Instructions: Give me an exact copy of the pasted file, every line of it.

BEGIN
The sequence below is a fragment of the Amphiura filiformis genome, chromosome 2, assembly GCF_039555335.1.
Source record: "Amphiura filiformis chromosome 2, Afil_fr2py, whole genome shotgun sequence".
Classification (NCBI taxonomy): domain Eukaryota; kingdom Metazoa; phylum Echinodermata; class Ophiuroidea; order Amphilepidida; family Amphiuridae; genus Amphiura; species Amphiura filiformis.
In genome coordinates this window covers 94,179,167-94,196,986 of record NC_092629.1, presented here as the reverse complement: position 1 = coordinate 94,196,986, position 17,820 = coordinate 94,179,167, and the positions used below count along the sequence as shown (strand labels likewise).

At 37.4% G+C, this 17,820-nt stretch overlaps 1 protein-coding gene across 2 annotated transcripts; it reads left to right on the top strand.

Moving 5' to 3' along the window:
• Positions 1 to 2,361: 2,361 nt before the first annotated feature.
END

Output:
The sequence below is a fragment of the Amphiura filiformis genome, chromosome 2, assembly GCF_039555335.1.
Source record: "Amphiura filiformis chromosome 2, Afil_fr2py, whole genome shotgun sequence".
Classification (NCBI taxonomy): domain Eukaryota; kingdom Metazoa; phylum Echinodermata; class Ophiuroidea; order Amphilepidida; family Amphiuridae; genus Amphiura; species Amphiura filiformis.
In genome coordinates this window covers 94,179,167-94,196,986 of record NC_092629.1, presented here as the reverse complement: position 1 = coordinate 94,196,986, position 17,820 = coordinate 94,179,167, and the positions used below count along the sequence as shown (strand labels likewise).

At 37.4% G+C, this 17,820-nt stretch overlaps 1 protein-coding gene across 2 annotated transcripts; it reads left to right on the top strand.

Moving 5' to 3' along the window:
• Positions 1 to 2,361: 2,361 nt before the first annotated feature.